The real George Floyd
The article below appeared in the Brisbane Courier Mail newspaper written by veteran reporter Mike O’Connor.
WITH a gun held at her stomach, the pregnant woman very likely thought that she and her unborn child were about to die.
She watched, terrified, as the gunman’s five accomplices ransacked her home looking for money and drugs. Finding neither, they fled, taking her mobile phone and wallet.
The man with the gun was George Floyd. He was later arrested and sentenced to five years in jail, adding another chapter to a lengthy criminal history, which included drug offences and armed theft.
This is the man now being hailed as a martyr to the cause of civil rights, a low-life drug-using criminal with scant regard for the lives of others, who when he died, was high on fentanyl and methamphetamine.
There is no excuse for the manner of his death, but before the hordes of local virtue signallers start organising another illegal protest march, a little perspective as provided by American black activist Candace Owens might be helpful.
“We are the only community that fights and screams and demands justice for the people in our community that are up to no good,” she says in an online posting.
“It has become fashionable for us to turn criminals into heroes. George Floyd was not an amazing person. Everyone is saying that this man lived a heroic lifestyle and he didn’t.
“I will not be part of the broken black culture that wants to martyr black criminals and make them out to be outstanding human beings.”
Owens maintains that racially motivated police brutality in the United States is a myth, saying that a violent white criminal has a 25 per cent higher chance of dying at the hands of a police officer than do violent black criminals.
“Last year a total of nine unarmed black men were killed by police officers while 19 white men were killed by police. White people represent 60 per cent of the population and black people only 13 per cent, but it doesn’t matter what percentage of the population you represent, it matters what percentage of the violent criminal community you represent and unfortunately the black community commits a disproportionate amount of crime compared to the white community.
“The 6 per cent of the population who are black men commit 44 per cent of the murders in this country, according to 2018 statistics. We commit 50 per cent of all violent offences and we are 13 per cent of the population,” Owens says.
She says that police officers have more to fear from the black community than the other way around with a police officer being 18.5 times more likely to be killed by a black person than a black person is to be killed by a police officer.
Owens dismisses the entire narrative of racially motivated violence by police as “complete smoke and mirrors”.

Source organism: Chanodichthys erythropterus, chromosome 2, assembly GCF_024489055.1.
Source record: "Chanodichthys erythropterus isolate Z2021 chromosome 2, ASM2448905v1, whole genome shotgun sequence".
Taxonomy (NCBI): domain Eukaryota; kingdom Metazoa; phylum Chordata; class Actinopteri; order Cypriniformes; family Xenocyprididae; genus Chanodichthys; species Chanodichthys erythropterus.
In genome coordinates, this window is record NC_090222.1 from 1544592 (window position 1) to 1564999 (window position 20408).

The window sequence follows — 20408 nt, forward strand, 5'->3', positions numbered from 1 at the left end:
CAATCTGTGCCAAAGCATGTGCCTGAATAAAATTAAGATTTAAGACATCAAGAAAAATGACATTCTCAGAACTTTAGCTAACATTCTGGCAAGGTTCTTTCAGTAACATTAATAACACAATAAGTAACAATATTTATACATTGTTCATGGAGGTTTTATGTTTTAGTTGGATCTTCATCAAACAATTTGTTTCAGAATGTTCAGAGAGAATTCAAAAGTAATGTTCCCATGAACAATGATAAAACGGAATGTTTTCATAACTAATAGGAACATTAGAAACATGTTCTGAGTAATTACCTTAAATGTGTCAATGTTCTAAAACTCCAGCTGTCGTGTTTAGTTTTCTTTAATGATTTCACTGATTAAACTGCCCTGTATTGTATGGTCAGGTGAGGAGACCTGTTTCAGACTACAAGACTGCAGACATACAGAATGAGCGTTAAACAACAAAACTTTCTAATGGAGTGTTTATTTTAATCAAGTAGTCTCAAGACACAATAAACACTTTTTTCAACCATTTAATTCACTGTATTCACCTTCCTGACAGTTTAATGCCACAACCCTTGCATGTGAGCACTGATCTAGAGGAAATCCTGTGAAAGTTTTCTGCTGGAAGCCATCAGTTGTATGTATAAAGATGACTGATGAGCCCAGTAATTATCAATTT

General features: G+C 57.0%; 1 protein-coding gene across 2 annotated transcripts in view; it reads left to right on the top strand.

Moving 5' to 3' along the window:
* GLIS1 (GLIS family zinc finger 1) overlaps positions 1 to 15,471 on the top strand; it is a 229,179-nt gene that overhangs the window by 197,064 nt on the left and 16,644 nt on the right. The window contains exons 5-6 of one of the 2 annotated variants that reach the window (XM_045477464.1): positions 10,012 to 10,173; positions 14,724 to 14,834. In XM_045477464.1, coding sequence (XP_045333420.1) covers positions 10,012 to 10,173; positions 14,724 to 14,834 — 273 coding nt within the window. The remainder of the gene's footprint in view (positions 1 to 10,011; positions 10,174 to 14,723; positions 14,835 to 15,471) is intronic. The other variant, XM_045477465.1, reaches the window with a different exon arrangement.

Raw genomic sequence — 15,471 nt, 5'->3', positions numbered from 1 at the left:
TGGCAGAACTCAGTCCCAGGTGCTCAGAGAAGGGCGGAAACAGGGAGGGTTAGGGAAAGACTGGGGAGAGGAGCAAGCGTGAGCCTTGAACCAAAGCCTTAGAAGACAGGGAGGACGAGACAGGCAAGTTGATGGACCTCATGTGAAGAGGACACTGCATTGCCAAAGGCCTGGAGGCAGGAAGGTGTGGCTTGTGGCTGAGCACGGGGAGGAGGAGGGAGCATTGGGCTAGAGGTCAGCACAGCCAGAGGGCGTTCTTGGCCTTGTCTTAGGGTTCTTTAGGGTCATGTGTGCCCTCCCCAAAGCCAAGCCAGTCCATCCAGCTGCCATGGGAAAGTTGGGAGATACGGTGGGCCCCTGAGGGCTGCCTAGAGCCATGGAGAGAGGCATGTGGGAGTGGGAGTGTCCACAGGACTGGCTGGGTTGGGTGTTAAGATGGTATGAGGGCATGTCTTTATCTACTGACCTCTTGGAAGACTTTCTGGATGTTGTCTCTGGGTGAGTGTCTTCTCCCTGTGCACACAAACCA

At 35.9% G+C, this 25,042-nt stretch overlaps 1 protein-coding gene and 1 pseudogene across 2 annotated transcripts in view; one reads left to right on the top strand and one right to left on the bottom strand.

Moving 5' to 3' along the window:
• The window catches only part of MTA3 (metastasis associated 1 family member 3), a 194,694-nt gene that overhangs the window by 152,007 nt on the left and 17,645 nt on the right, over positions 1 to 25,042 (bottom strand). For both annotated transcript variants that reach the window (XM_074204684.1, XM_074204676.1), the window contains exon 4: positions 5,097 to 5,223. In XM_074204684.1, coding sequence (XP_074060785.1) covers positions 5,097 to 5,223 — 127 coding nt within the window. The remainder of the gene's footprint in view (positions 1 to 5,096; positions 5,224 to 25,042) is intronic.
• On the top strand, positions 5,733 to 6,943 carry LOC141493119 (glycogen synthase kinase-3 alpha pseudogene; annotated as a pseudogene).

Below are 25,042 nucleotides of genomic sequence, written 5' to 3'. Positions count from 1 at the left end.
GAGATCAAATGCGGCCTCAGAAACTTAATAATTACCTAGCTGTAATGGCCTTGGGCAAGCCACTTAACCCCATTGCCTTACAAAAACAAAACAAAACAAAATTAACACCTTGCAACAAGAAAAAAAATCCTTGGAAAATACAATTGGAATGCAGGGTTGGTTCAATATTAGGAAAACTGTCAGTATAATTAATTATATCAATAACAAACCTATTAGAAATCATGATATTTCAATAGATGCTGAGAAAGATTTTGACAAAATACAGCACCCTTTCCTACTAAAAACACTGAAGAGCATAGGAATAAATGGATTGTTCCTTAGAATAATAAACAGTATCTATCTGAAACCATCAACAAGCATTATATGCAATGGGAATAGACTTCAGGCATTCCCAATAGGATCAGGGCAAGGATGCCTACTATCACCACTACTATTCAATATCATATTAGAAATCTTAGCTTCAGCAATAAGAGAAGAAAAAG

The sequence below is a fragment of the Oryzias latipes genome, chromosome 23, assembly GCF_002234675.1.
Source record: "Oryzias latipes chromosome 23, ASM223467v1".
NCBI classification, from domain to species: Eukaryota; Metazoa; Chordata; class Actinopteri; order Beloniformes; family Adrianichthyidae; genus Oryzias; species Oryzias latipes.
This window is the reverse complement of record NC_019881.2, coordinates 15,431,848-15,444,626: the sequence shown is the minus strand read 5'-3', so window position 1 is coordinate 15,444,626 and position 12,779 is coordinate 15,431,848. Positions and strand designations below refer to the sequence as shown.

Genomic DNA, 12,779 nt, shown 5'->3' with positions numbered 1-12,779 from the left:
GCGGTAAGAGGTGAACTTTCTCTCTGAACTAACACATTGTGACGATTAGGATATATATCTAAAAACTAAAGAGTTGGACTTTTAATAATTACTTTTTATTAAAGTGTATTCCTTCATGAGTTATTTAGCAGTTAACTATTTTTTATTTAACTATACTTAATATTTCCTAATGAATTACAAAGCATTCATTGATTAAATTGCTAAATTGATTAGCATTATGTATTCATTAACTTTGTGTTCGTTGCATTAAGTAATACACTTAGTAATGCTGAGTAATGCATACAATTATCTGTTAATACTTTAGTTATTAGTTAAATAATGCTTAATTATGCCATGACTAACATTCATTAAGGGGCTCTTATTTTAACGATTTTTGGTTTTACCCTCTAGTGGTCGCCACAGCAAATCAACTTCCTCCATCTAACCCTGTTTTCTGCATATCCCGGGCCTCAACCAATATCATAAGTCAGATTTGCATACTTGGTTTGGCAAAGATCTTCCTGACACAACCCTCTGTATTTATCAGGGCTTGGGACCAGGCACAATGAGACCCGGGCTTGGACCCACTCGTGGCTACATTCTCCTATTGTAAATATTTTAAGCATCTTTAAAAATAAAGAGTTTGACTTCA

“It’s all made up. It’s white versus black because it’s an election year and not because black Americans are suffering at the hands of police officers more than white Americans.
“Do some police officers do the wrong things? Yes, but I am not going to stand for this bottom-feeding narrative of martyring people who have had five, six or seven stints in prison. I’m tired of it. I’m tired of having to pretend. It’s embarrassing,” she says.
Owens takes aim at what she describes as a toxic culture permeating the black community.
“That’s because nobody wants to tell the truth in black America. It’s so easy to be a victim. It’s so easy to ask white people to bow down and apologise to us. It’s crap, it’s a fake, it’s a farce. Our biggest problem is us. It’s why we don’t talk about it when black-on-black violence happens.
“We don’t talk about it when black people are being slaughtered by blacks because that would mean we’d have to be accountable. That would mean personal responsibility and we don’t do personal responsibility. We blame white people. We only point a camera at white people when they do something, even though we do it at a far higher rate to ourselves.
“How difficult is it not to spend multiple times in prison? Is that too difficult for us?” she asks.
“We have to do better. We have to teach our kids to do better,” she says.
This is not what the people who demonstrated in King George Square on the weekend want to hear.
They want to embrace the “white versus black” narrative, march and chant and then go back home and tell themselves what a great job they’ve done striking a blow for equality.
Here’s a thought. How about having a march next weekend protesting at the violence and sexual assaults perpetrated on Aboriginal children by other indigenous people?
Let’s protest about the poor or non-existent parenting in indigenous communities that sees kids fail to attend school and so get a chance at a better life. Hold that protest and I’ll march with you, but I’m not holding my breath.
That’s because nobody wants to tell the truth in black America. It’s so easy to be a victim.